Celebrate National Volunteer Week with Us

There’s just one week left to vote on the Pennsylvania History Bill of Rights poll (to the right of your screen).

One of the first posts I wrote for Trailheads (way back in August) was about our volunteer-of-the-year honorees for 2009. I mentioned how much we rely on volunteers to carry out the work of our historic sites and museums. That is truer now than it was even then. So as we approach National Volunteer Week (April 18-24), I thought it made sense to do a little recruiting.

Is this a blatant cry for help? You bet it is. But as any of you who have volunteered your time for a worthy cause well know, the rewards are great. The sites on the Trails of History offer tremendous opportunities to support and preserve Pennsylvania’s rich heritage and to help make it accessible and exciting to the public.

PHMC/Erie Maritime Museum and Flagship Niagara

In western Pennsylvania, you can work with the Erie Maritime Museum and Flagship Niagara, Drake Well Museum in Titusville, Old Economy Village in Ambridge, Bushy Run Battlefield in Jeannette, or Somerset Historical Center.

Folks in the northern tier with a love of the outdoors may find the Pennsylvania Lumber Museum in Galeton to their liking.

PHMC/Pennsylvania Military Museum

Sites in the central part of the state include the Pennsylvania Military Museum in Boalsburg, Joseph Priestley House in Northumberland, Cornwall Iron Furnace, and the State Museum of Pennsylvania in Harrisburg (the Pennsylvania State Archives welcomes volunteers as well).

Northeastern Pennsylvanians can volunteer at the Pennsylvania Anthracite Heritage Museum or Scranton Iron Furnaces in Scranton or at Eckley Miners’ Village in Weatherly.

PHMC/Railroad Museum of Pennsylvania

Moving into southcentral Pennsylvania, we have opportunities at Conrad Weiser Homestead in Womelsdorf, Daniel Boone Homestead in Birdsboro, Ephrata Cloister, Landis Valley Village and Farm Museum in Lancaster, and Railroad Museum of Pennsylvania in Strasburg.

PHMC/Graeme Park

And heading east into the Philadelphia area, we have Brandywine Battlefield in Chadds Ford, Hope Lodge in Fort Washington, Graeme Park in Horsham, Pennsbury Manor in Morrisville, and Washington Crossing Historic Park.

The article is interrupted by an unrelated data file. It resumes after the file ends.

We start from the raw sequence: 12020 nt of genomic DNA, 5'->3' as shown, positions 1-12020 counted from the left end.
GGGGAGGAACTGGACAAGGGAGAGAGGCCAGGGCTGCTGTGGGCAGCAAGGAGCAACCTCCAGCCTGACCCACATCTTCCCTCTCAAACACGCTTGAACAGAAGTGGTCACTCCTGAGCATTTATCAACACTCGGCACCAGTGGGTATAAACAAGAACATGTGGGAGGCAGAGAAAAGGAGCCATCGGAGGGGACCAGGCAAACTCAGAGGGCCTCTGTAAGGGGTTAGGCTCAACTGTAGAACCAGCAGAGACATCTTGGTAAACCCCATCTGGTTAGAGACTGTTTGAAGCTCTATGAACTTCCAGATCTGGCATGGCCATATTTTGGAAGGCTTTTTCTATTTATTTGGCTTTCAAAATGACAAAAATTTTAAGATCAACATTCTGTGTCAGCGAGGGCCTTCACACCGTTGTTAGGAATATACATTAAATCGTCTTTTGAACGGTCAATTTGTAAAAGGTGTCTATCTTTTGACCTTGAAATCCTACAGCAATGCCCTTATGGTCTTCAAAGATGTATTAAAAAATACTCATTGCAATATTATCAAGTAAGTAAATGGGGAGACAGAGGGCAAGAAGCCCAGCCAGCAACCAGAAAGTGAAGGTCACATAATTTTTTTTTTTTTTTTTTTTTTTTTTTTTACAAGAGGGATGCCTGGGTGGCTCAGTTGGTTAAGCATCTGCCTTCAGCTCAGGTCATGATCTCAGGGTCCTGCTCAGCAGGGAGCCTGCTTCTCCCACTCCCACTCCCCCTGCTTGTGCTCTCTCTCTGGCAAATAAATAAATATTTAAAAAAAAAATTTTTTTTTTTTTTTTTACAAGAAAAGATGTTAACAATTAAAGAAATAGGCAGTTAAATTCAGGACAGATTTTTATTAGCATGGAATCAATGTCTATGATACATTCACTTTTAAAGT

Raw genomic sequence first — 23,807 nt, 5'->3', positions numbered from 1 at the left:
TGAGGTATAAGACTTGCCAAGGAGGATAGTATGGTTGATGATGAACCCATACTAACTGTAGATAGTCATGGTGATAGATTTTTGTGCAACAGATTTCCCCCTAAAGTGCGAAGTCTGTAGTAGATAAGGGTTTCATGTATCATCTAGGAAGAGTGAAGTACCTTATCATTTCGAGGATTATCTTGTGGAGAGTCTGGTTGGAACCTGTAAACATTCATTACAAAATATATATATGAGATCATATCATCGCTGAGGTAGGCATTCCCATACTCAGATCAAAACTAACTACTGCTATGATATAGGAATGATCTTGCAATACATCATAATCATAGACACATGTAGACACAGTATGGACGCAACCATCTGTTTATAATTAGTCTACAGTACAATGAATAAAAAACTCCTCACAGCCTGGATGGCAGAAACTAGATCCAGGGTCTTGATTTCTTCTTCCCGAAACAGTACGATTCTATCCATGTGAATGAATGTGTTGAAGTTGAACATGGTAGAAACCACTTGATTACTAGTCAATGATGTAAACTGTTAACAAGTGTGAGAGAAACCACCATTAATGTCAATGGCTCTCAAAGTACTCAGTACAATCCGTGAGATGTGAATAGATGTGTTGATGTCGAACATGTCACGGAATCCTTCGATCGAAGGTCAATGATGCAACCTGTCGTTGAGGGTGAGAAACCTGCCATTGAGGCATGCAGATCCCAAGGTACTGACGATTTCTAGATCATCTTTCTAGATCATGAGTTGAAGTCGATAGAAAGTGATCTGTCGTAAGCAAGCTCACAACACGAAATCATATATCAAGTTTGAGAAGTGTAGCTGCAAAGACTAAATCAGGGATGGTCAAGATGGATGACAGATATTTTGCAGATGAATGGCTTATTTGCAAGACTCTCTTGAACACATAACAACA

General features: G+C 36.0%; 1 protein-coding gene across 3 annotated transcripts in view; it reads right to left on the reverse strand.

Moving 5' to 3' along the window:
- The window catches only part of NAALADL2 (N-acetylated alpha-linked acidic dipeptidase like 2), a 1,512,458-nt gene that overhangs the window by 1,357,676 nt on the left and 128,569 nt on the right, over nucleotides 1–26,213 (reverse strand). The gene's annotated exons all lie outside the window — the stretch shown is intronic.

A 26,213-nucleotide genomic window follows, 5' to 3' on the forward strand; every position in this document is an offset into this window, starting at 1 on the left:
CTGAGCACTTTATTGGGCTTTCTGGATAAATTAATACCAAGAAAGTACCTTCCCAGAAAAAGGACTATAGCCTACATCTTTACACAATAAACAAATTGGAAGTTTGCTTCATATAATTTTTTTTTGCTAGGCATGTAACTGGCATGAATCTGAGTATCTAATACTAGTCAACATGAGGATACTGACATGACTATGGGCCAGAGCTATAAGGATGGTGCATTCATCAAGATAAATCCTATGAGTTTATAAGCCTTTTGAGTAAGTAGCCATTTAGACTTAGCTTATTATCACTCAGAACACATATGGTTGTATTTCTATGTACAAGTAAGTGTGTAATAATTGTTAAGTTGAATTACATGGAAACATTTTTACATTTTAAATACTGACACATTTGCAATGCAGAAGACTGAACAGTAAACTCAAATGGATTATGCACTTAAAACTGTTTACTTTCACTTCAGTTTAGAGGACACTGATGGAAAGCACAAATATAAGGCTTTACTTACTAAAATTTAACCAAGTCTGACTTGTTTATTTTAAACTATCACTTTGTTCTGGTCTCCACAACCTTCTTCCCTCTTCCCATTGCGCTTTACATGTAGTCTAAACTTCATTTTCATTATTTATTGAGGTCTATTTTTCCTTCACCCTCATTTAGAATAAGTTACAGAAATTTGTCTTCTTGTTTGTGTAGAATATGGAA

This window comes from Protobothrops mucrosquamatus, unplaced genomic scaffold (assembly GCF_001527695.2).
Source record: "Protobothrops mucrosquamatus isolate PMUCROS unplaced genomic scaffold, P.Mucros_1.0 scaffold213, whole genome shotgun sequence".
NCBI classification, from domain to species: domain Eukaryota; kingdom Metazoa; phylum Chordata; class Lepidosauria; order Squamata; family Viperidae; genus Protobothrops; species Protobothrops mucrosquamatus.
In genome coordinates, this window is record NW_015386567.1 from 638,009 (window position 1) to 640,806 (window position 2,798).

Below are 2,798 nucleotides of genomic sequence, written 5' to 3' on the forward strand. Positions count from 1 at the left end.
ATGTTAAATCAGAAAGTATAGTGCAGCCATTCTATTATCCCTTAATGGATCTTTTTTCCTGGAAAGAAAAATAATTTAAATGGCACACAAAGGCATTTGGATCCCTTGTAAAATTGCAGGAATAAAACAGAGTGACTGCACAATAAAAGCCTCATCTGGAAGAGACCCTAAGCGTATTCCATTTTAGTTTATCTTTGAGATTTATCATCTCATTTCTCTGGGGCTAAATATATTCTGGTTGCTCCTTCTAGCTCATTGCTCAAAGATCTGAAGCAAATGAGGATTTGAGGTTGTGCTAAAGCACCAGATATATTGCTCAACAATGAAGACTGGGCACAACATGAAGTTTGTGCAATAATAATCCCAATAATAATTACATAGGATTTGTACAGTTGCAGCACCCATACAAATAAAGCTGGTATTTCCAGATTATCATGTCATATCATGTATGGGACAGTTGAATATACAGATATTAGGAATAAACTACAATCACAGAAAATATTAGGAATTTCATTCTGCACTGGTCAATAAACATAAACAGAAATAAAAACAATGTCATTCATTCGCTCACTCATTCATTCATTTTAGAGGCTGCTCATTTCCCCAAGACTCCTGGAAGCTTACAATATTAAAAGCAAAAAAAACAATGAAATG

That laundry list doesn’t do justice to the thrills, spills, and chills awaiting volunteers on the Trails of History. If anyone reading this is a volunteer at one of our sites, please feel free to add a comment--click on the number next to the word “Comment” in the heading to this post--and share your (far more interesting) insights. Just one more way you’ll be helping us out.

You Gotta Fight...for Your Hist'ry

My apologies to Beastie Boys. And to anyone who will now have their song stuck in your head all day. And to anyone who hates wordplay in titles. I couldn’t help myself, apparently. If it’s any consolation, I do have the song firmly wedged in my brain (even Toni Basil’s “Oh, Mickey” hasn’t been able to dislodge it).

Two weeks ago, Trailheads focused on the Pennsylvania History Bill of Rights and reported that people who visited sites on the Trails of History on Charter Day were asked to share their opinion on these rights by voting.

The results are in. Almost 1500 votes were cast on March 14. Each voter had up to 3 sticky notes with which to indicate their support, so that’s at least 500 people (I think).

Receiving 24% of votes cast: Current and future generations are assured that historical resources are preserved for their enjoyment and use.

22%: Museums, historical societies, and historic sites receive adequate public and private support to maintain high standards of stewardship and public access.

19%: Pennsylvania’s students understand history in the context of local, national, and world events.

17%: Communities retain their historic character that is essential to attracting and retaining residents, businesses, and visitors.

11%: Citizens have access to the permanent records of government and the permanently valuable documents which tell the history of the Commonwealth.

8%: The Commonwealth maintains a competitive position as a premier tourism destination for heritage travelers.

Karen Guenther, a professor at Mansfield University (and a former PHMC intern), asked the students in her Teaching Secondary Social Studies class to vote on the Bill of Rights. Not surprisingly, they gave the most votes to "Students understand history in context." The rest of the rights were ranked in the following order: "adequate public and private support"; "historical resources are preserved"; "access to...records"; "communities retain...historic character"; and "premier tourism destination." (Thank you to Karen and her students for sharing in this effort.)

Many of you have responded to the Trailheads poll (to the right of your screen near the top of the blog)—way more than any poll we have put up in the past. Because the response has been so good, the life of the poll has been extended 2 weeks to give more of you a chance to exercise your franchise. To see where the voting currently stands, click on “Show results” at the bottom of the poll.

For Trailheads who want another way to show support for the History Bill of Rights, you can now become a fan on Facebook (or if Facebook has already done away with that feature by the time you are reading this, then please "like" us). Tell your friends.

Thank you to those who have already voted and shared this information. We don’t take it for granted.